July 5, 2022
He was just standing in a mall doing what a lot of husbands do. They stand and wait while their wife shops inside a store. They have no interest in going inside because you are just something in the way. He was there and yet people to his left and to his right had no idea who he was. How can no one recognize someone who for so many years was impossible to not recognize?
There stood Jack Youngblood and everyone around him had him for another mall attendee wandering around a menu of stores hoping to draw them in for something they supposedly need.
Jack Youngblood! NFL Hall of Famer! The guy who played with a broken leg! The good looking guy who, while playing, parlayed his football talents and good looks into a few modeling gigs and TV show appearances. If you wanted a picture of a "real man" in the late 70s and early 80s you called on Jack Youngblood.
Yet, on this afternoon no one around him knew right there was an NFL great and one of the toughest players in the sport's history.
And yet, when I said to my wife "I think that's Jack Youngblood" I noticed and was reminded that our legends are forever legends but like all of us they get a bit older. Legends leave us with memories of their great days and embed highlights in our head but we sometimes forget they don't run or hit like they used to.
I met Jack back in 1995 when he took over as the general manager of the Orlando Predators in the Arena Football League. I was calling games for the Preds then and I was in awe because it was "Jack Bleeping Youngblood" and he was right there. I got to know Jack over the next few years and often asked him about his playing days and absorbing story after story of what it was like to be a star in LA, sacking quarterbacks, the wild times of life in the NFL in the 70s and 80s and some of his NBC shows that make him smile today when he thinks back and laughs at what he got himself involved in(go look up C.A.T Squad on NBC).
I saw Jack be as passionate about building an arena team(and in the 90's the AFL was a bigger deal and especially in Orlando) as he was when he was a player. He would travel to big games and I remember Jack at a playoff game at Iowa barking defensive techniques to players from the sideline over a padded wooden wall in the Barn in Des Moines. The Barnstormers had a quarterback named Kurt Warner playing for them.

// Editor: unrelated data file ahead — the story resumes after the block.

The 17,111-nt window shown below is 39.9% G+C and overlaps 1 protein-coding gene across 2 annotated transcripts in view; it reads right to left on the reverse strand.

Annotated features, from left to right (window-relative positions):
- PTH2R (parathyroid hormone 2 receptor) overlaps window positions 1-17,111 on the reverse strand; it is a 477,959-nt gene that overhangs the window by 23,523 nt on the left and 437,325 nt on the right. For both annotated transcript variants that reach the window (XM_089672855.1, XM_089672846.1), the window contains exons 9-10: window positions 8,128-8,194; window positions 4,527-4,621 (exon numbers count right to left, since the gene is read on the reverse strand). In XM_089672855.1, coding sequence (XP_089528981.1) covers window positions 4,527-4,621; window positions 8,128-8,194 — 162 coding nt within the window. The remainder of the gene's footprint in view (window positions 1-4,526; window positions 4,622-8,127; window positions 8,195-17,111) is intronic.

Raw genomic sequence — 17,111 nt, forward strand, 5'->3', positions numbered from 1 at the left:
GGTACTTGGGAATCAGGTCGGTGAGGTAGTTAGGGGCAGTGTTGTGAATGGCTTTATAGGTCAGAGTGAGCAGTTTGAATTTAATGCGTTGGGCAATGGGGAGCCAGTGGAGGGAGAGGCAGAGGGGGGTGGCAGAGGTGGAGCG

But I also know Jack as the Gator great, not because I remember watching him play but as a legend people talked about and a player other's would be measured by. Youngblood was part of the group of Florida players who tested this new drink called Gatorade in his freshman season.
Jack and I didn't hang out and I have never gone hunting with Jack Youngblood. But he has always been great to me. Always there for a phone interview on my show. Always smiling when we cross paths and always being a football legend in my mind.
But on this day, Youngblood reminded me that the legends do get older. They still smile and shake hands and have plenty of stories to tell. But they struggle to walk, don't move as smoothly and end up looking like....well, the rest of us.
The years away from the game have worn on Youngblood. Many surgeries later Jack takes a bit longer to walk. The body wears and we are reminded of how the violent game of football can bring legends to their knees. Jack is 72 and still lives in the Orlando area. He remains very much involved in helping retired players not as fortunate as him. He is passionate about that cause because Jack has seen many former teammates pass and others struggle to live day-to-day to make ends meet. The NFL pension was much different for players back then compared to today.
I have had the great fortune to interview some famous people over the years; Muhammad Ali, Johnny Unitas and Arnold Palmer among them. Their stories are priceless. Their presence resonates and their talents are never forgotten.
So there he was. Just standing in a mall and no one around him even knew. Football greatness was standing right there. True legends don't seek attention. True legends capture our attention. Our legends may get older but they still make us pause. I paused that day and went over and said hello to my friend. We spoke for maybe two or three minutes. I asked no football questions, just how he and his family were doing. Jack smiled and seemed to enjoy recognizing someone in the vast mall that passed the time waiting for his lovely wife to finish inside a store. For a brief moment Jack Youngblood was Jack Youngblood- NFL Hall of Famer, one of the best to ever do what he did. We said goodbye and the moment ended. He went back to being just another person, but he certainly is not just another person...
Final note: Jack Youngblood was the 20th pick in the first round of the 1971 NFL Draft. Jim Plunkett and Archie Manning went first and second that draft.